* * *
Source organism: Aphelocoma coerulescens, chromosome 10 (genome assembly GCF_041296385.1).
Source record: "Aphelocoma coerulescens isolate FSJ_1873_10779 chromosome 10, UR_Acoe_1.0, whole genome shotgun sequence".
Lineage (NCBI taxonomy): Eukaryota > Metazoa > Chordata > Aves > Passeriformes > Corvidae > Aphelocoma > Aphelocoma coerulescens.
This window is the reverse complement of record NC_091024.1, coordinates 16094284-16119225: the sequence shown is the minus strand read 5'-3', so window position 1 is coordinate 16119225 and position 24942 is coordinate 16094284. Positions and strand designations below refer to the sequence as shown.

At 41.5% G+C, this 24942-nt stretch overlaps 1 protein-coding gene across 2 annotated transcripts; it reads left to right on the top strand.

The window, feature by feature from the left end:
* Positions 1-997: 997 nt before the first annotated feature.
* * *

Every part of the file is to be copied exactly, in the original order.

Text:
Source organism: Aphelocoma coerulescens, chromosome 10 (genome assembly GCF_041296385.1).
Source record: "Aphelocoma coerulescens isolate FSJ_1873_10779 chromosome 10, UR_Acoe_1.0, whole genome shotgun sequence".
Lineage (NCBI taxonomy): Eukaryota > Metazoa > Chordata > Aves > Passeriformes > Corvidae > Aphelocoma > Aphelocoma coerulescens.
This window is the reverse complement of record NC_091024.1, coordinates 16094284-16119225: the sequence shown is the minus strand read 5'-3', so window position 1 is coordinate 16119225 and position 24942 is coordinate 16094284. Positions and strand designations below refer to the sequence as shown.

At 41.5% G+C, this 24942-nt stretch overlaps 1 protein-coding gene across 2 annotated transcripts; it reads left to right on the top strand.

The window, feature by feature from the left end:
* Positions 1-997: 997 nt before the first annotated feature.